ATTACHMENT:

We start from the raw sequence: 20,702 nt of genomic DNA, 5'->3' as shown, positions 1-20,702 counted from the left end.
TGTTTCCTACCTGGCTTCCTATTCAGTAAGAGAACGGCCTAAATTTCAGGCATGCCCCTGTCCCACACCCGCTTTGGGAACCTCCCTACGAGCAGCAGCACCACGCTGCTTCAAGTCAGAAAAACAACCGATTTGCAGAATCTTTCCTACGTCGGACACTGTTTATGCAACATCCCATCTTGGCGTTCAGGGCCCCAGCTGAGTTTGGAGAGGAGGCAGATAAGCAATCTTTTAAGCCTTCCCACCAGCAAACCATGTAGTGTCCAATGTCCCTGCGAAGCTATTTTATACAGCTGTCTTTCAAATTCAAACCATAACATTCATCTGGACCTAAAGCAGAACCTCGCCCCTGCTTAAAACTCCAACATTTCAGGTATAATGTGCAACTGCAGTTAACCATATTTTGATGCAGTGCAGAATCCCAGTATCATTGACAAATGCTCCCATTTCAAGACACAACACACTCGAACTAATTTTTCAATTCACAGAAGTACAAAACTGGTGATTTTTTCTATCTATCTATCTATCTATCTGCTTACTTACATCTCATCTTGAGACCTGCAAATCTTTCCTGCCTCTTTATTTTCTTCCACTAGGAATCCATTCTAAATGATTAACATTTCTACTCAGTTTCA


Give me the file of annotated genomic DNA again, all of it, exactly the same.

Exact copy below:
We start from the raw sequence: 20,702 nt of genomic DNA, 5'->3' as shown, positions 1-20,702 counted from the left end.
TGTTTCCTACCTGGCTTCCTATTCAGTAAGAGAACGGCCTAAATTTCAGGCATGCCCCTGTCCCACACCCGCTTTGGGAACCTCCCTACGAGCAGCAGCACCACGCTGCTTCAAGTCAGAAAAACAACCGATTTGCAGAATCTTTCCTACGTCGGACACTGTTTATGCAACATCCCATCTTGGCGTTCAGGGCCCCAGCTGAGTTTGGAGAGGAGGCAGATAAGCAATCTTTTAAGCCTTCCCACCAGCAAACCATGTAGTGTCCAATGTCCCTGCGAAGCTATTTTATACAGCTGTCTTTCAAATTCAAACCATAACATTCATCTGGACCTAAAGCAGAACCTCGCCCCTGCTTAAAACTCCAACATTTCAGGTATAATGTGCAACTGCAGTTAACCATATTTTGATGCAGTGCAGAATCCCAGTATCATTGACAAATGCTCCCATTTCAAGACACAACACACTCGAACTAATTTTTCAATTCACAGAAGTACAAAACTGGTGATTTTTTCTATCTATCTATCTATCTATCTGCTTACTTACATCTCATCTTGAGACCTGCAAATCTTTCCTGCCTCTTTATTTTCTTCCACTAGGAATCCATTCTAAATGATTAACATTTCTACTCAGTTTCA